Dr. Palma looks at some of the policies that have an impact on food security and she provides an example of how multilevel governance operates in practice; with special emphasis on WTO regulations from the Agreement on Agriculture.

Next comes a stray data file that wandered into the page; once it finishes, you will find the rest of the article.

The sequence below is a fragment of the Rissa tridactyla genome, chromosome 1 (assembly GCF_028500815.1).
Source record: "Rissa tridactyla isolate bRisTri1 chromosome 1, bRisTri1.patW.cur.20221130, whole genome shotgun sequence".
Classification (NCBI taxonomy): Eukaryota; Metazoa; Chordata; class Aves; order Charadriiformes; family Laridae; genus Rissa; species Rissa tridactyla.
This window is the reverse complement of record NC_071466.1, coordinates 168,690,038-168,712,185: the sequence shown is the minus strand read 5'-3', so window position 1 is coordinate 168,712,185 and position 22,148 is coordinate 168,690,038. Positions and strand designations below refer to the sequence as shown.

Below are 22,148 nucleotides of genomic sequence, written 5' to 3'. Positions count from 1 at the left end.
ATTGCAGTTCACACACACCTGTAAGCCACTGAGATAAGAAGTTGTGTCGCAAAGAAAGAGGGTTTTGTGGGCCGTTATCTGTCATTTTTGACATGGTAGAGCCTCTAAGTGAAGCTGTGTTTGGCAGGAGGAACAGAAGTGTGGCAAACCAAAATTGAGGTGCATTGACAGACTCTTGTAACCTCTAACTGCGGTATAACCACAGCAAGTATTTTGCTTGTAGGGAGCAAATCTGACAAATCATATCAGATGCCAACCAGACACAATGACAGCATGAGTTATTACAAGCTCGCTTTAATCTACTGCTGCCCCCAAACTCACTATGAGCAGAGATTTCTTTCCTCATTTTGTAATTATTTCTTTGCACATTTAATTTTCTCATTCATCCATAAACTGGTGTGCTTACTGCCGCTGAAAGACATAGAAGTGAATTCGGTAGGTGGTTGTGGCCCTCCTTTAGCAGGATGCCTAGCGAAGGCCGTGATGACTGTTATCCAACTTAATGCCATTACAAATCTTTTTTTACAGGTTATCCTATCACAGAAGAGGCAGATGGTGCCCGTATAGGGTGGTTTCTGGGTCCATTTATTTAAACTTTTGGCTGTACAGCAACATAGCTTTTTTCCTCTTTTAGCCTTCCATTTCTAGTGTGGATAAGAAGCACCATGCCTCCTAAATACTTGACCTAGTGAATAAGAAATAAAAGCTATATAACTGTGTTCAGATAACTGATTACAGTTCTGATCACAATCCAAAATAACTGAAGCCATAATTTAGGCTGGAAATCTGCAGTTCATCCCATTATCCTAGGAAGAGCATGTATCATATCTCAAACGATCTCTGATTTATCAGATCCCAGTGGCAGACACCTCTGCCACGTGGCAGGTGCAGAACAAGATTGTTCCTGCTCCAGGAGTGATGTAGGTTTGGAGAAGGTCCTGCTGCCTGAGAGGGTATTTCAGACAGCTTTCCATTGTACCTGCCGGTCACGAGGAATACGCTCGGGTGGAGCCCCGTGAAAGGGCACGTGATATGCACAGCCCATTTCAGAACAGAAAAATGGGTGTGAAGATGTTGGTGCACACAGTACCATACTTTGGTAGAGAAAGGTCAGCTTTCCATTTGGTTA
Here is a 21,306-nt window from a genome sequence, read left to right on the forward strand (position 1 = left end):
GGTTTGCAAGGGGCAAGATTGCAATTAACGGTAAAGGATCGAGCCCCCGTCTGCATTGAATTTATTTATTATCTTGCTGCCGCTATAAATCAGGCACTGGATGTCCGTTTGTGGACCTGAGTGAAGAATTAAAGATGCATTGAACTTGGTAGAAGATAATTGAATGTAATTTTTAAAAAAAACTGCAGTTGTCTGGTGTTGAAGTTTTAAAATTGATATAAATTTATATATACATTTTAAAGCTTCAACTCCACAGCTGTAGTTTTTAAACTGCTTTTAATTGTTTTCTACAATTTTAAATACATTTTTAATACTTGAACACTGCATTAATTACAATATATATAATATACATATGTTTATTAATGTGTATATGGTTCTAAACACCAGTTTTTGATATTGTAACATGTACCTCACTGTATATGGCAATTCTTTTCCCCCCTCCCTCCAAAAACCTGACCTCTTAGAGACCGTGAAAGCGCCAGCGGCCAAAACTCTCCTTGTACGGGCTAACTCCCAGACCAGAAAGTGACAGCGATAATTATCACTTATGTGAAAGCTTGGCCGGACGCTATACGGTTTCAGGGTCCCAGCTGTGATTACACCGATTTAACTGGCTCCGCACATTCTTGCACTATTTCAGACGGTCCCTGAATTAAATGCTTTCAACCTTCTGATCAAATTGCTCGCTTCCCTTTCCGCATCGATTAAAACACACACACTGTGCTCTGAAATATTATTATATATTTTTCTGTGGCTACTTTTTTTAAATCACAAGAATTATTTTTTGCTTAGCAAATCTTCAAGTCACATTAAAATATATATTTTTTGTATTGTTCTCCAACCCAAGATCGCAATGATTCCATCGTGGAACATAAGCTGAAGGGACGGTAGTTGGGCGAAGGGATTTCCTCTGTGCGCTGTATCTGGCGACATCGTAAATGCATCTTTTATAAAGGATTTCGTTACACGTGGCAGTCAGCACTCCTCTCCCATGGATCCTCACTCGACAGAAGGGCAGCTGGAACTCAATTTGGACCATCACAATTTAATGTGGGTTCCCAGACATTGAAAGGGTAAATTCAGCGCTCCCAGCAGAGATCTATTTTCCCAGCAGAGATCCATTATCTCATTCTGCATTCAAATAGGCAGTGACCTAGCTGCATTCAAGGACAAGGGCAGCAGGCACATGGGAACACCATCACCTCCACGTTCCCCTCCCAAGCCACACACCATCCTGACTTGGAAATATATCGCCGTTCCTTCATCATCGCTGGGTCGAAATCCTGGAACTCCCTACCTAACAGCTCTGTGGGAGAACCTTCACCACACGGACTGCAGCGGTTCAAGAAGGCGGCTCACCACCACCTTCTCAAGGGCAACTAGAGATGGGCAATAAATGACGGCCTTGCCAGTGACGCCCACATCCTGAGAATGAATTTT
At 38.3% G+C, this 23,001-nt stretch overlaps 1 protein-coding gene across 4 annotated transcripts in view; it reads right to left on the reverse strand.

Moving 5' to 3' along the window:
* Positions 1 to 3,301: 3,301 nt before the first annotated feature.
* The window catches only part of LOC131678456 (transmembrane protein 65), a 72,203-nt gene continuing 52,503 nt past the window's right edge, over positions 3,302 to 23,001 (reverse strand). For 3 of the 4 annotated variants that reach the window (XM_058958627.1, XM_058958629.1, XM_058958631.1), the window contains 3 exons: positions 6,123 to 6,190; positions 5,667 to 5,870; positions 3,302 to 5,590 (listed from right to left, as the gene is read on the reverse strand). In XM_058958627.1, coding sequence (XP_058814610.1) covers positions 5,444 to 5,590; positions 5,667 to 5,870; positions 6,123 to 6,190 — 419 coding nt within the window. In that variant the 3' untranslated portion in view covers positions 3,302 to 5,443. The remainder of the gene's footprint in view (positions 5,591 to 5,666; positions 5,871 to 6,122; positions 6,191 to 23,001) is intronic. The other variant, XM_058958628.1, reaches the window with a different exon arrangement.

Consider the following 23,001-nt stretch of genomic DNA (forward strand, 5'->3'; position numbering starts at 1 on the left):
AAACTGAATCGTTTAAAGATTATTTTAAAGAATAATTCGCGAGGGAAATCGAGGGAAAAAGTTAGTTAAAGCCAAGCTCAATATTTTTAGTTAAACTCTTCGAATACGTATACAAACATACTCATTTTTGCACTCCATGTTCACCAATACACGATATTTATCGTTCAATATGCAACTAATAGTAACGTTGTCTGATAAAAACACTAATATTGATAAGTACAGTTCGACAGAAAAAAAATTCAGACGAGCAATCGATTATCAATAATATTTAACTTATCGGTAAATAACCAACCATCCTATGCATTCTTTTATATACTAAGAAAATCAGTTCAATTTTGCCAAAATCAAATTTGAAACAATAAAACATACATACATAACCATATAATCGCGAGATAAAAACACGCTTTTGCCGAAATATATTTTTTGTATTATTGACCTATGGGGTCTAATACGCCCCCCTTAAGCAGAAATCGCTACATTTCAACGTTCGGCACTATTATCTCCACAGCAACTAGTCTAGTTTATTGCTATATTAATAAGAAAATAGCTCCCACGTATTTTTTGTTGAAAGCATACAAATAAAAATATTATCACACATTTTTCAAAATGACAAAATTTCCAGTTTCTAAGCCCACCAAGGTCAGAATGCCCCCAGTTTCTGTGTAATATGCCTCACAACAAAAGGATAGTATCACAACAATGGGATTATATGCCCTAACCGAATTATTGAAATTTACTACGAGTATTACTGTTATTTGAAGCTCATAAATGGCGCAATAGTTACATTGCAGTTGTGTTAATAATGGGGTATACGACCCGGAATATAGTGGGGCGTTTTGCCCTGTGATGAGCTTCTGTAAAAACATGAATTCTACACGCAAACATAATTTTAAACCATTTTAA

In this chapter, Dr. Palma looks at some of the policies found in precepts with special emphasis on WTO regulations from the Agreement on Agriculture that have an impact on food security and provides an example of how multilevel governance operates in practice. The jumping-off point of this analysis is that achieving food security is taking a predominant role in both national and international agendas. It is a challenge to ensure food supply for a growing population, but especially when people are still suffering from hunger and malnutrition. However, undernourishment and malnourishment are not the only concerns when it comes to food security. In a world where famines and undernourishment are causes of poverty, crucial questions arise as to how to address food security. The discussion on food security is anchored in three dimensions: food production, food trade and investment in food. The interplay of these dimensions in the battle against food insecurity, from a regulatory standpoint, is complex. To ensure food security, policies have been targeted across all the relevant areas, namely food availability, accessibility, utilization, and stability. Some of the discussion examines how food production policies increase yield by optimizing productivity per area, reducing waste, and having governmental support for farming policies and technologies. What is important to note that farmers and consumers have different interests, which leads them to support different agendas in trade liberalization. Parts of the policies contribute to food security but some may actually appear as obstacles. Important is that such layers of governance are taken into account when drafting public policies. In balance, trade regulation plays a crucial role that should be considered when drafting public policies across the governance layers. Even though regulations cannot benefit all groups equally, the minimum principle would be that they do not expressively harm other groups by creating situations of a disadvantage as seen in the Costa Rican rice case. For instance, the WTO aims to have a balanced playing field for all member countries, where countries that ‘have the means’ to subsidize are given stronger limits and countries that do not have the means are given more flexibility. The WTO also recognizes that liberalization is not the only avenue towards food security and that it will not automatically lead to a recovery of the food production in poor countries, but that liberalization should be accompanied by other internal policies, especially those concerning income distribution and farmer support without bias. In the example of Costa Rican rice, the situation is now that poor consumers are affected and the only way forward would be to transform national food security policies that are obsolete. Since subsidies are present in other economies and even the closest deals at trade development rounds have not come to a good port, the national policies are meant to cope with this imbalance and take advantage of the free trade agreements in place, so that benefits can reach all groups with a strong national food security strategy. Given the actual situation, then for the case of Costa Rica and in order to take advantage of rice prices, free trade, and consumers’ food security, price liberalization seems to be the way forward.